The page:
Jeff Sessions Just Demonstrated Why We Need to Decentralize Government

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by Michael Krieger, Liberty Blitzkrieg:

Late last year, I wrote a series of posts where I highlighted three specific areas I thought the U.S. government might overreach and do something really stupid in 2018. Jeff Sessions didn’t waste any time making my first prediction look prescient.

Here’s an excerpt from that post, Expect Desperate and Insane Behavior From Government in 2018 – Part 1 (Cannabis):

Today’s topic is cannabis. This seems the least likely area for government action, specifically because it would be such a monumentally stupid move. That said, just because something’s idiotic doesn’t mean we should simply discount it, particularly with human fossil Jeff Sessions continuing to chirp on the issue every chance he gets.

If the Trump administration actually moves on this issue, we’ll know for sure how completely inept and desperate it is. Part of me almost wants to see them try, because the resulting monumental fail will demonstrate the power of the people and give a gigantic black eye to authoritarians in government.

Stuff like this is all part of the process we’ll be going through over the next few years, and we need to be mentally prepared for it. We the people will increasingly move to take sovereignty back in a variety of ways, and government will respond with panic. The good news is they’ll be reacting from a position of weakness, not strength.

Fast forward one month, and Jeff Sessions couldn’t help himself from doing something monumentally stupid and evil, both politically and ethically.

Here’s a brief summary of the changes from the AP:

 

WASHINGTON (AP) — Attorney General Jeff Sessions has rescinded an Obama-era policy that paved the way for legalized marijuana to flourish in states across the country, creating new confusion about enforcement and use just three days after a new legalization law went into effect in California.

President Donald Trump’s top law enforcement official announced the change Thursday. Instead of the previous lenient-federal-enforcement policy, Sessions’ new stance will instead let federal prosecutors where marijuana is legal decide how aggressively to enforce longstanding federal law prohibiting it.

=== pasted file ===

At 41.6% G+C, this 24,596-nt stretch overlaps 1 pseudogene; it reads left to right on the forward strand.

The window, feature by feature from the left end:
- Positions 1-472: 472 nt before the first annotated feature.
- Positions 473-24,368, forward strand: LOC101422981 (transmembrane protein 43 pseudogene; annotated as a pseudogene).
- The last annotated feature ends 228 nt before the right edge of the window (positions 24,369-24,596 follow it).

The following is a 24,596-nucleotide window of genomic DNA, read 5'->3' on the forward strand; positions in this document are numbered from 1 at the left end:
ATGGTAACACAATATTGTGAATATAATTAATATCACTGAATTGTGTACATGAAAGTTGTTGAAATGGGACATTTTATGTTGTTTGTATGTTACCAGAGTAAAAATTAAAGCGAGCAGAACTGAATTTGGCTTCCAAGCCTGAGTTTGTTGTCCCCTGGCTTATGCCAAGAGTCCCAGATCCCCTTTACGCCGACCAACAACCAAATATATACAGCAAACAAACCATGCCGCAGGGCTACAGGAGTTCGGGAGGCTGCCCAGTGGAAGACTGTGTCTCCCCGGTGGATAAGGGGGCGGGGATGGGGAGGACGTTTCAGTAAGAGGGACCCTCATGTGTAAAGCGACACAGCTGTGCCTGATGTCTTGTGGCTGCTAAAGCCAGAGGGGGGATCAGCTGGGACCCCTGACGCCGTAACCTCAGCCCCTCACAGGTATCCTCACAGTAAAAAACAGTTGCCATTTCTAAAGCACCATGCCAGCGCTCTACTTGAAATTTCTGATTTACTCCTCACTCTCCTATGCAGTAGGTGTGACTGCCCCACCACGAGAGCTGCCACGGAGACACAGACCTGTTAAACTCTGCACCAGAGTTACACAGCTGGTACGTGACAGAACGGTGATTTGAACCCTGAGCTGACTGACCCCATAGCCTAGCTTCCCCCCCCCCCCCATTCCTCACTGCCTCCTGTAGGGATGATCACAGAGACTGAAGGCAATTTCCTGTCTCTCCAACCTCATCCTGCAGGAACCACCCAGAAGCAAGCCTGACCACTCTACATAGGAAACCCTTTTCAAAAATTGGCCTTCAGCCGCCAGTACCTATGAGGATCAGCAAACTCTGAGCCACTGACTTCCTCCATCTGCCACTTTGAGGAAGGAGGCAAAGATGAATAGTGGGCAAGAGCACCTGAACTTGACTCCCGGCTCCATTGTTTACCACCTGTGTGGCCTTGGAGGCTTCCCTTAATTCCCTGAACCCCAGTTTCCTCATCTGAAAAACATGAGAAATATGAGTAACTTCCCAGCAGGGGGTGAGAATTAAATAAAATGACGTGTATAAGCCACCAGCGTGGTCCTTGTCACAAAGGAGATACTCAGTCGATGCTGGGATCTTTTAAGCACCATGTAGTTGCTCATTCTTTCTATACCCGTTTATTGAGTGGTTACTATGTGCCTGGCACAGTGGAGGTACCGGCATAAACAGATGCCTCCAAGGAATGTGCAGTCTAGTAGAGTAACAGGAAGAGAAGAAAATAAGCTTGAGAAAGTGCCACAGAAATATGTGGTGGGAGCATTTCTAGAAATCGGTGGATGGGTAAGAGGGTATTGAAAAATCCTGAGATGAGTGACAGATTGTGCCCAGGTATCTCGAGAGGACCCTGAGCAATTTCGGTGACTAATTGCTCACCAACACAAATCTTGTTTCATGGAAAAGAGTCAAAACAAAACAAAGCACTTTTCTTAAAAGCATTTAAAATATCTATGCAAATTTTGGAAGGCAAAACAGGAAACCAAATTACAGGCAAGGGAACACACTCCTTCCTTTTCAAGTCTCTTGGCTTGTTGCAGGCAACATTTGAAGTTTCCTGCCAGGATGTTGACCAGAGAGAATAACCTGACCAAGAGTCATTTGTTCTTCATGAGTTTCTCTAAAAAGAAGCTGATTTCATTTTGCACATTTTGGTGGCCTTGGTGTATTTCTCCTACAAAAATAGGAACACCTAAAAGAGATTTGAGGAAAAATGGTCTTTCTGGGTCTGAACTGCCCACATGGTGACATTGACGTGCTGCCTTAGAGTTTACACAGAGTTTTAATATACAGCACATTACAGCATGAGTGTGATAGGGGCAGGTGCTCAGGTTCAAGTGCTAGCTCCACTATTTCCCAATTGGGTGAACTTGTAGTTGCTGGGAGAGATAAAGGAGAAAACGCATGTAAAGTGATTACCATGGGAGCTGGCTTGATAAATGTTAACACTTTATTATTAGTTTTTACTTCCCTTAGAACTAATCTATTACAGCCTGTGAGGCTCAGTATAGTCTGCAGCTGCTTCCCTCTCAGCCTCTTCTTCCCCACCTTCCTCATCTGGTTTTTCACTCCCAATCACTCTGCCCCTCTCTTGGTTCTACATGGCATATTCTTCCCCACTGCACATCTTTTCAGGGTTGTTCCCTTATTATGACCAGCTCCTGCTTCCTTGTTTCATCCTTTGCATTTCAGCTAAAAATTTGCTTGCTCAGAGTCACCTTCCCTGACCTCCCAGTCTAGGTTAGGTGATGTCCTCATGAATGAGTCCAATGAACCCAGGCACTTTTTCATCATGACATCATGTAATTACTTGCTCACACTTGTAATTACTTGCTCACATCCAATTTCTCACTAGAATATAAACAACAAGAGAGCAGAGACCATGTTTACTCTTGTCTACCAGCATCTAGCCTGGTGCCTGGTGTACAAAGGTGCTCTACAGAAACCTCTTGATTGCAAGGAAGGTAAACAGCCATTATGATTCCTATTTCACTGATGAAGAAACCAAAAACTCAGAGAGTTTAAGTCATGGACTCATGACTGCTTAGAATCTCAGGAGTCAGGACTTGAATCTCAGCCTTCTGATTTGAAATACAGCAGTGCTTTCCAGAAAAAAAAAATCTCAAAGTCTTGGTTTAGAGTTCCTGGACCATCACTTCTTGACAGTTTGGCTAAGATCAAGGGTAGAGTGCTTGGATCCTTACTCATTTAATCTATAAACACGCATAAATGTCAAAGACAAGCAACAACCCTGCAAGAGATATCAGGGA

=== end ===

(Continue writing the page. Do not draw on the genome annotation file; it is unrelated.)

As I noted in last year’s post, in an incredibly toxic, divisive and insane political environment there are very few things Americans across the country and across partisan lines agree on. Cannabis legalization is one of them.

To give you a sense of just how strong the consensus is against what Sessions wants to do, take a look at some of the results from Gallup’slatest poll on the topic.

WASHINGTON, D.C. — Americans continue to warm to legalizing marijuana, with 64% now saying its use should be made legal. This is the highest level of public support Gallup has found for the proposal in nearly a half-century of measurement.

Gallup first asked national adults about their views on the topic in 1969, when 12% supported legalization. Support had more than doubled by the end of the next decade but changed little throughout the 1980s and 1990s. By 2001, however, about a third of Americans favored legalizing marijuana, and support has steadily increased since. A majority of Americans have consistently supported legalizing marijuana since 2013.

Democrats and independents have historically been much more likely than Republicans to say marijuana should be legalized. In 2009, Democrats were the first partisan group to see majority support for legalization, followed by independents in 2010.

This year for the first time, a majority of Republicans express support for legalizing marijuana; the current 51% is up nine percentage points from last year.

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